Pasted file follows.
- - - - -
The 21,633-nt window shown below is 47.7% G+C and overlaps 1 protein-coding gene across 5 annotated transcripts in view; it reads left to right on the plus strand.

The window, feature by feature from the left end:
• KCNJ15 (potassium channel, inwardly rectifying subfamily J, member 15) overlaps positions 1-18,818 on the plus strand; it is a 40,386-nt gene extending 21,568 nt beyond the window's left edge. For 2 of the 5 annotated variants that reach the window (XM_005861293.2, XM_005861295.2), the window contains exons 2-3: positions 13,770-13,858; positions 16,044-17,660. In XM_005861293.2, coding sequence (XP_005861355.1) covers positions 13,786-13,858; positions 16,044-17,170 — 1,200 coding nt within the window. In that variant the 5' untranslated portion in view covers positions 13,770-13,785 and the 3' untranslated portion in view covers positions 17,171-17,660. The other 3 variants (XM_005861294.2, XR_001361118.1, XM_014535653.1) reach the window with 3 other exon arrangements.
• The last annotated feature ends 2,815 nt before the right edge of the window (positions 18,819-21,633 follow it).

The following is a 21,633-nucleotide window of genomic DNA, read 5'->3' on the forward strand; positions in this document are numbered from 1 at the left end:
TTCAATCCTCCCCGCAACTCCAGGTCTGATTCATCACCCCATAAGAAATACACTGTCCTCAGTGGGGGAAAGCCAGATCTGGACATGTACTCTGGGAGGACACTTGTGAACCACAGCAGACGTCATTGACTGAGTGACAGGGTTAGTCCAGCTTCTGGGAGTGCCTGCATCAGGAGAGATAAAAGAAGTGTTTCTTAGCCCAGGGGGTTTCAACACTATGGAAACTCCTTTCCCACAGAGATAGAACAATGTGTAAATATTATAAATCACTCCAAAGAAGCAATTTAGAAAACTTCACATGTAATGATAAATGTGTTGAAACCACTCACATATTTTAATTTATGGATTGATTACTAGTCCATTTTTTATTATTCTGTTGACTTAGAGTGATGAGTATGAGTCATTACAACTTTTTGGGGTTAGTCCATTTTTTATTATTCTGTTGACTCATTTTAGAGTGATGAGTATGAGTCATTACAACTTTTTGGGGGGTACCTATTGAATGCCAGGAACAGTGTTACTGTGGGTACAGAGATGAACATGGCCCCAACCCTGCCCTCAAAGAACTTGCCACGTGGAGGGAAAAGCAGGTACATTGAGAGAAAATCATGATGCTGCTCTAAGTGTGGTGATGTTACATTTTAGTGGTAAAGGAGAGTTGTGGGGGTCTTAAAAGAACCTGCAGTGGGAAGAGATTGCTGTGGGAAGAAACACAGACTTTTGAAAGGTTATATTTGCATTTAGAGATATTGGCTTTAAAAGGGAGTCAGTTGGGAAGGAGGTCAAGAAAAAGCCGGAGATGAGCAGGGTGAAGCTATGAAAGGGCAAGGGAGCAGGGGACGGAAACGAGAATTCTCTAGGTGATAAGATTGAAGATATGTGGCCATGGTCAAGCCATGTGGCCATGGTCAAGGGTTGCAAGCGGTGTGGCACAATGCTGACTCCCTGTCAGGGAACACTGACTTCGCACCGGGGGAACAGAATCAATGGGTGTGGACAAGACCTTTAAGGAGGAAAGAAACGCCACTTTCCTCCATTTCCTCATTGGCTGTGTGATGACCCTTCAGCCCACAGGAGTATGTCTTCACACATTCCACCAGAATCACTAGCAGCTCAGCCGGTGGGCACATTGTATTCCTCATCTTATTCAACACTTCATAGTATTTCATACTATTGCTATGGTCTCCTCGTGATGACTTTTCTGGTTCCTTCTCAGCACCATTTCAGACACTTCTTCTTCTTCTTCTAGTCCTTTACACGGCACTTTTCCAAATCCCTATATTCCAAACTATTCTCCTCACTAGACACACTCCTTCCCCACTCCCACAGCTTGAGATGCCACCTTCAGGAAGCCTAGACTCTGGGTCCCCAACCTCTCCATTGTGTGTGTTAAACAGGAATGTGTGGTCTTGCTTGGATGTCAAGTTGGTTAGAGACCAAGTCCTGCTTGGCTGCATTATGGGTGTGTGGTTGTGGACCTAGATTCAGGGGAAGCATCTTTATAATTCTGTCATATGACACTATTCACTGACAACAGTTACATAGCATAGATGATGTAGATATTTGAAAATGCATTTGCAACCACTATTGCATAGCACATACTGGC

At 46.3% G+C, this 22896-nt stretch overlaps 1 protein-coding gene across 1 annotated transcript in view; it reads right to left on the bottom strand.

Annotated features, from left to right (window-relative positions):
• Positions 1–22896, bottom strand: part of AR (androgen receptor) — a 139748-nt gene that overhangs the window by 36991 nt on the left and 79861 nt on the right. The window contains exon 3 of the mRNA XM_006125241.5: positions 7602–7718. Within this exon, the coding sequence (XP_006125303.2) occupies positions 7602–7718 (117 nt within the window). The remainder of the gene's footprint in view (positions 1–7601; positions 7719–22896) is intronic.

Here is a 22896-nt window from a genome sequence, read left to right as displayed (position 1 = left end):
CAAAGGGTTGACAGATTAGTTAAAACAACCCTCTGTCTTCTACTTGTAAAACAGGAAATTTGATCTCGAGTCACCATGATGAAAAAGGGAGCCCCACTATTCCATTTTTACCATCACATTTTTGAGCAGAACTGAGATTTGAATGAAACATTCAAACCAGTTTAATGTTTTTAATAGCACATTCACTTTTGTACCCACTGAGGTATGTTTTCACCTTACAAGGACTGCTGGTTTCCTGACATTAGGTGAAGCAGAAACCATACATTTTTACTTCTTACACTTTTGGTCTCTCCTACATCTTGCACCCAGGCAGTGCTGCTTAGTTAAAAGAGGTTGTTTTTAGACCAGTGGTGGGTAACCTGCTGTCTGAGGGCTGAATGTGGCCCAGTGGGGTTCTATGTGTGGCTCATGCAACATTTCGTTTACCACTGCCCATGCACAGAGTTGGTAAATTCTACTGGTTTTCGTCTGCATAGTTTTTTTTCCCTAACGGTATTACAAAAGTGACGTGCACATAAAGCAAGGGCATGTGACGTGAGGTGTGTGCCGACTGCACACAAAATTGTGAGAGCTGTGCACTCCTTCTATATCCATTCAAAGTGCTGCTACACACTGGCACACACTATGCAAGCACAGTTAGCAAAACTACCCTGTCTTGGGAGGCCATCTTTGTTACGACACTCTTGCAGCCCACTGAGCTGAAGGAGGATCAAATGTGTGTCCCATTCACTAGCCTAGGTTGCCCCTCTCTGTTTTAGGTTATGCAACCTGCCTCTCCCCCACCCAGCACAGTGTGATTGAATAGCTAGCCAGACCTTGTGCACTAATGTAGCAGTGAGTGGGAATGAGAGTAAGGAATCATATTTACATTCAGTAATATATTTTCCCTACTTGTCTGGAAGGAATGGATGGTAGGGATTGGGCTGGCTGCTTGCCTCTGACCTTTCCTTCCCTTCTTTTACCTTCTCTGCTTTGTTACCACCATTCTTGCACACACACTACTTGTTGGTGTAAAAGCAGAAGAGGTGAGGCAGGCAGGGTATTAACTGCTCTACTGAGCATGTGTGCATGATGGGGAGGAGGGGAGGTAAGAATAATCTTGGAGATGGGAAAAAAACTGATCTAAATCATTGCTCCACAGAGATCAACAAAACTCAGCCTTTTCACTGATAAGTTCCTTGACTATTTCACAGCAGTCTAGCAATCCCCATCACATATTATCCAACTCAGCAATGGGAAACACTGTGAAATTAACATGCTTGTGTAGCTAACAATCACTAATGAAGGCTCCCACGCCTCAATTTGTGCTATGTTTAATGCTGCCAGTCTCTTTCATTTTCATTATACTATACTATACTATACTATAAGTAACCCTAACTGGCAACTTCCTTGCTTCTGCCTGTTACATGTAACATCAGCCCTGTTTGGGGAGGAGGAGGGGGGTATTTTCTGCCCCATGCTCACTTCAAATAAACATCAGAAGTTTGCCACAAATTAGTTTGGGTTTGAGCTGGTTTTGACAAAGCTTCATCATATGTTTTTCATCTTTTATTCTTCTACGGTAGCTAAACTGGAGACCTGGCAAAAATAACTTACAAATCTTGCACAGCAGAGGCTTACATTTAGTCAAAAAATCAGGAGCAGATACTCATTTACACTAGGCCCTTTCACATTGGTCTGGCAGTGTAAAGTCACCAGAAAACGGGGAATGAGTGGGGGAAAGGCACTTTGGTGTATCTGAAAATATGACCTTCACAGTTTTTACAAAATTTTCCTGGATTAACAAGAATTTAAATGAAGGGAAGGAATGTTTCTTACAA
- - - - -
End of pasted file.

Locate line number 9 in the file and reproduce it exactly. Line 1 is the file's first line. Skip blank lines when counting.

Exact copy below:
• Positions 1–22896, bottom strand: part of AR (androgen receptor) — a 139748-nt gene that overhangs the window by 36991 nt on the left and 79861 nt on the right. The window contains exon 3 of the mRNA XM_006125241.5: positions 7602–7718. Within this exon, the coding sequence (XP_006125303.2) occupies positions 7602–7718 (117 nt within the window). The remainder of the gene's footprint in view (positions 1–7601; positions 7719–22896) is intronic.